- Cooper, R. & DeJong, D.W. & Ross, T.W., 1992.
"Cooperation without Reputation: Experimental Evidence from Prisoner's Dilemma Games,"
36, Boston University - Industry Studies Programme.
- Cooper, Russell & DeJong, Douglas V. & Forsythe, Robert & Ross, Thomas W., 1996. "Cooperation without Reputation: Experimental Evidence from Prisoner's Dilemma Games," Games and Economic Behavior, Elsevier, vol. 12(2), pages 187-218, February.
- Russell Cooper & Douglas V. DeJong & Thomas W. Ross, 1992. "Cooperation without Reputation: Experimental Evidence from Prisoner's Dilemma Games," Papers 0036, Boston University - Industry Studies Programme.
- Ahn, T K, et al, 2001. " Cooperation in PD Games: Fear, Greed, and History of Play," Public Choice, Springer, vol. 106(1-2), pages 137-55, January.
- Bhaskar, V., 1998. "Noisy Communication and the Evolution of Cooperation," Journal of Economic Theory, Elsevier, vol. 82(1), pages 110-131, September.
- Geanakoplos, John & Pearce, David & Stacchetti, Ennio, 1989. "Psychological games and sequential rationality," Games and Economic Behavior, Elsevier, vol. 1(1), pages 60-79, March.
- Banerjee, Abhijit & Weibull, Jorgen W., 2000.
"Neutrally Stable Outcomes in Cheap-Talk Coordination Games,"
Games and Economic Behavior,
Elsevier, vol. 32(1), pages 1-24, July.
- Abhijit Banerjee & J�rgen W. Weibull, . "Neutrally Stable Outcomes in Cheap Talk Coordination Games," ELSE working papers 012, ESRC Centre on Economics Learning and Social Evolution.
- Warneryd Karl, 1993. "Cheap Talk, Coordination, and Evolutionary Stability," Games and Economic Behavior, Elsevier, vol. 5(4), pages 532-546, October.
- Palfrey, Thomas R & Prisbrey, Jeffrey E, 1997. "Anomalous Behavior in Public Goods Experiments: How Much and Why?," American Economic Review, American Economic Association, vol. 87(5), pages 829-46, December.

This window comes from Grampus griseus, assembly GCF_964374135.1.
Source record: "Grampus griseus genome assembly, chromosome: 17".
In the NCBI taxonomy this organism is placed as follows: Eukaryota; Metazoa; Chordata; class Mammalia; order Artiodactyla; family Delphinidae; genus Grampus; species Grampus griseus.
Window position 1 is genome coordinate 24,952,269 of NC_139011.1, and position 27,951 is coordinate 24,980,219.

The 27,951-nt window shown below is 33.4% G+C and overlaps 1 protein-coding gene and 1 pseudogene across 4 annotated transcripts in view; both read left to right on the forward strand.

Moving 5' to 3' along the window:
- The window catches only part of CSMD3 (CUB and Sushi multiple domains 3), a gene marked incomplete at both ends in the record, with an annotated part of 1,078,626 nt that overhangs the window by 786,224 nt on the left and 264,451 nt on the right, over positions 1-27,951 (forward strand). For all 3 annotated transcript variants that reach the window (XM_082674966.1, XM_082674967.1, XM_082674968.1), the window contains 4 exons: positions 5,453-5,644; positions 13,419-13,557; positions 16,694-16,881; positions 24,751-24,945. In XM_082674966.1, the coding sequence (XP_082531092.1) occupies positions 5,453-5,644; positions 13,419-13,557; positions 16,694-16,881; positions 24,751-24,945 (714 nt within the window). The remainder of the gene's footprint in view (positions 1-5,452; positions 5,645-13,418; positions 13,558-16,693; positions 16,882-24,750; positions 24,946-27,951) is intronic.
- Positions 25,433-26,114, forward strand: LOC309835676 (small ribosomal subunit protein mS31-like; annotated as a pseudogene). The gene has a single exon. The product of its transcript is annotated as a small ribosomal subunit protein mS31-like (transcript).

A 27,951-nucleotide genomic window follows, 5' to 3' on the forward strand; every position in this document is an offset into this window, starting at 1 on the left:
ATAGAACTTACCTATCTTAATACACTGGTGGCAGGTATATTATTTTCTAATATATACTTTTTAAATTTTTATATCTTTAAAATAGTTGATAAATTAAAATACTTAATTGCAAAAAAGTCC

- Kim, Y.G. & Sobel, J., 1993.
"An Evolutionary Approach to Pre-Play Communication,"
93-02, University of Iowa, Department of Economics.
- Kim, Yong-Gwan & Sobel, Joel, 1995. "An Evolutionary Approach to Pre-play Communication," Econometrica, Econometric Society, vol. 63(5), pages 1181-93, September.
- Congleton, Roger D. & Vanberg, Viktor J., 2001. "Help, harm or avoid? On the personal advantage of dispositions to cooperate and punish in multilateral PD games with exit," Journal of Economic Behavior & Organization, Elsevier, vol. 44(2), pages 145-167, February.
- Axel Ockenfels & Gary E. Bolton, 2000. "ERC: A Theory of Equity, Reciprocity, and Competition," American Economic Review, American Economic Association, vol. 90(1), pages 166-193, March.
- Binmore, Ken, 1988. "Modeling Rational Players: Part II," Economics and Philosophy, Cambridge University Press, vol. 4(01), pages 9-55, April.
When requesting a correction, please mention this item's handle: RePEc:zbw:csledp:200209. See general information about how to correct material in RePEc.
For technical questions regarding this item, or to correct its authors, title, abstract, bibliographic or download information, contact: (ZBW - German National Library of Economics)
If references are entirely missing, you can add them using this form.